The Profercy World Nitrogen Index gained by 14.45 points week on week to 201.01 points. This is the single biggest week on week increase since January 2009. The last time the Index was above 200 points was in March 2013. Global nitrogen prices remain firm with urea, amsul and ammonia values climbing this week.

Urea: China’s absence from international markets and global turnarounds hits supply

The price rally that began in May has shown no signs of slowing. $40-50pt gains in the derivatives market early in the week were quickly followed by comparable increases in the physical market.

Producers, especially in Egypt, have been sold forward for some time, while export availability for July and August has been impacted by turnarounds and, in many regions, strong domestic demand. Most notably, Chinese producers are focused on the domestic market with ex-works values reflecting up to $440-450pt fob for prilled and granular urea. Only modest export business has taken place as a result and at elevated prices.

Eastern supply has also been impacted by planned maintenance work in Indonesia and Malaysia, as well as unplanned shutdowns in the Middle East.

Export availability has slimmed west of Suez as well, with Egyptian producers reluctant to quote for export given government mandated domestic requirements of 323,000t/month. Further, Russian and Ukrainian producers have planned maintenance over the summer months.

Meanwhile, in the USA several domestic producers are undertaking turnarounds, while Profertil Argentina will be down for two months. Indeed, reduced production in both countries has spurred significant import demand. Argentina has received a steady flow of Egyptian material with cfr values passing the $500pt cfr duty exempt mark this week, an increase of more than $45pt on last week. In the US, July and August arrivals will be well ahead of previous years with distributors securing product from the FSU and Algeria.

Buyers elsewhere, particularly those usually able to secure Chinese material, have struggled to find product. This has already impacted India, where successive tenders have seen limited volumes booked from China. This will be tested again soon with a fresh purchasing inquiry for shipments to end-July awaited.

Ammonia: Eastern supply shortfall lifts fob prices to 2014 levels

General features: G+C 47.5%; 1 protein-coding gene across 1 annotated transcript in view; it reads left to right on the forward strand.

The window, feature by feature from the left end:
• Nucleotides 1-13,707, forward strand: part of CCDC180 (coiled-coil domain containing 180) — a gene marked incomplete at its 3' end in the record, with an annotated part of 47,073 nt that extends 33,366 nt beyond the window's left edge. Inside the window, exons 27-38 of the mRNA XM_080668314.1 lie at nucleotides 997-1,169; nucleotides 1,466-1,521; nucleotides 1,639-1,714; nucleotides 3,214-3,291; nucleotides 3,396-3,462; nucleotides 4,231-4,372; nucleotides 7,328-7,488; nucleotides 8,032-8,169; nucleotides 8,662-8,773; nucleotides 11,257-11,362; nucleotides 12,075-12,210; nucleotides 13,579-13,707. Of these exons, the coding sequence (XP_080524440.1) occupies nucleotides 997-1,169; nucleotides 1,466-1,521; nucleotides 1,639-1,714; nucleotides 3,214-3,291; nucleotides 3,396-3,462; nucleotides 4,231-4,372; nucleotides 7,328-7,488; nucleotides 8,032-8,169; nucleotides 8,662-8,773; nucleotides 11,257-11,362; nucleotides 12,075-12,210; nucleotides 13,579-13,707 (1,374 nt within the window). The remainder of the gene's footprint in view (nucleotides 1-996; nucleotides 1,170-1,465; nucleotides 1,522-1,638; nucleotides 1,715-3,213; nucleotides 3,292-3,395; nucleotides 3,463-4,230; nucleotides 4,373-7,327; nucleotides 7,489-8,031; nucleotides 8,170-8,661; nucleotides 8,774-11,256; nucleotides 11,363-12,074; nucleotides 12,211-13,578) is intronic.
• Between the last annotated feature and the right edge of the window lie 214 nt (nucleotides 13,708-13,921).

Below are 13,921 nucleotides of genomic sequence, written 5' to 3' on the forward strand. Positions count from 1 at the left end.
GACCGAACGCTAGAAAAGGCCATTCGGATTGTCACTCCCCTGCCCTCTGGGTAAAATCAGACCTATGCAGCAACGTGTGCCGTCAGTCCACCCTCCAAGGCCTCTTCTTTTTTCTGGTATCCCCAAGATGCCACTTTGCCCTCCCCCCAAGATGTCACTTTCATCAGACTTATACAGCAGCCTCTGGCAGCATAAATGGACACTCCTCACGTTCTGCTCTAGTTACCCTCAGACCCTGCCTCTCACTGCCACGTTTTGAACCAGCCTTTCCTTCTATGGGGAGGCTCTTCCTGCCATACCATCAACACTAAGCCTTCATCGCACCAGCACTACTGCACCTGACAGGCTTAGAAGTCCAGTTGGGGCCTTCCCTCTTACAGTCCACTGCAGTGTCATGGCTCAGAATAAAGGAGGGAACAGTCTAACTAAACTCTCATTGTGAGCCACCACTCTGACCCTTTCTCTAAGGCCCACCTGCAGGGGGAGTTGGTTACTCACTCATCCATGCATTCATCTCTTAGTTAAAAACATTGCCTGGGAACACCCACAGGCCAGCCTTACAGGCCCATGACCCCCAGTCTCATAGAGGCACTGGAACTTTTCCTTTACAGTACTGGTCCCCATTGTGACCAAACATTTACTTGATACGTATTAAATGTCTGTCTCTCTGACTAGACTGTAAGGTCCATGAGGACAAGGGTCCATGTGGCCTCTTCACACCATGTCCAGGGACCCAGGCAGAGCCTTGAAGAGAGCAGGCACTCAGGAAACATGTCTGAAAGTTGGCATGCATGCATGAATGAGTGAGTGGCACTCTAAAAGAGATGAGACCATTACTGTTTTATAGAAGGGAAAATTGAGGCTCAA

Some 130,000t of ammonia has now been booked from the FSU, North Africa and Trinidad to cover the supply shortfall in the East. This has resulted in prices soaring upwards with the Black Sea hitting its highest levels since 2014, $525-530pt fob.

The Asian supply issue is not expected to be resolved quickly with Saudi Arabian supply due to be restricted through July, possibly longer. Meanwhile, further inquiry is evident for ammonia from Asia to cover the production losses in Indonesia. With phosphate prices at extremely high levels, higher ammonia prices can be absorbed by DAP/MAP producers and, therefore, there is little prospect of demand destruction from this sector.

Amsul & Nitrates: Nitrates struggle to keep up as amsul surges

International ammonium nitrate values have increased along with the wider nitrogen complex. However, by comparison to the gains made by urea, AN continues to move at a sluggish pace. Baltic AN’s discount per unit N to Baltic prilled urea remains at minus 15%, recovering just 1% week on week despite outright values for Baltic AN increasing by around $20pt week on week.

For ammonium sulphate, similar to other products, 2021 has been anything but typical. This week, Chinese capro amsul made the single biggest week on week gain on record, up $11pt to $170pt fob and above. The gains were driven by an even sharper increase in domestic values, which advanced to as high as $190pt fob export equivalent. The knock on impact has been higher offer levels from compacted amsul producers who use standard capro and steel grade amsul as feedstock. Unlike during February-April, these increases are being passed on to buyers in Brazil and due to the strength in urea markets, these increases are being accepted by buyers.

By Michael Samueli, Daily Editor, and Chris Yearsley, Director of Profercy Nitrogen

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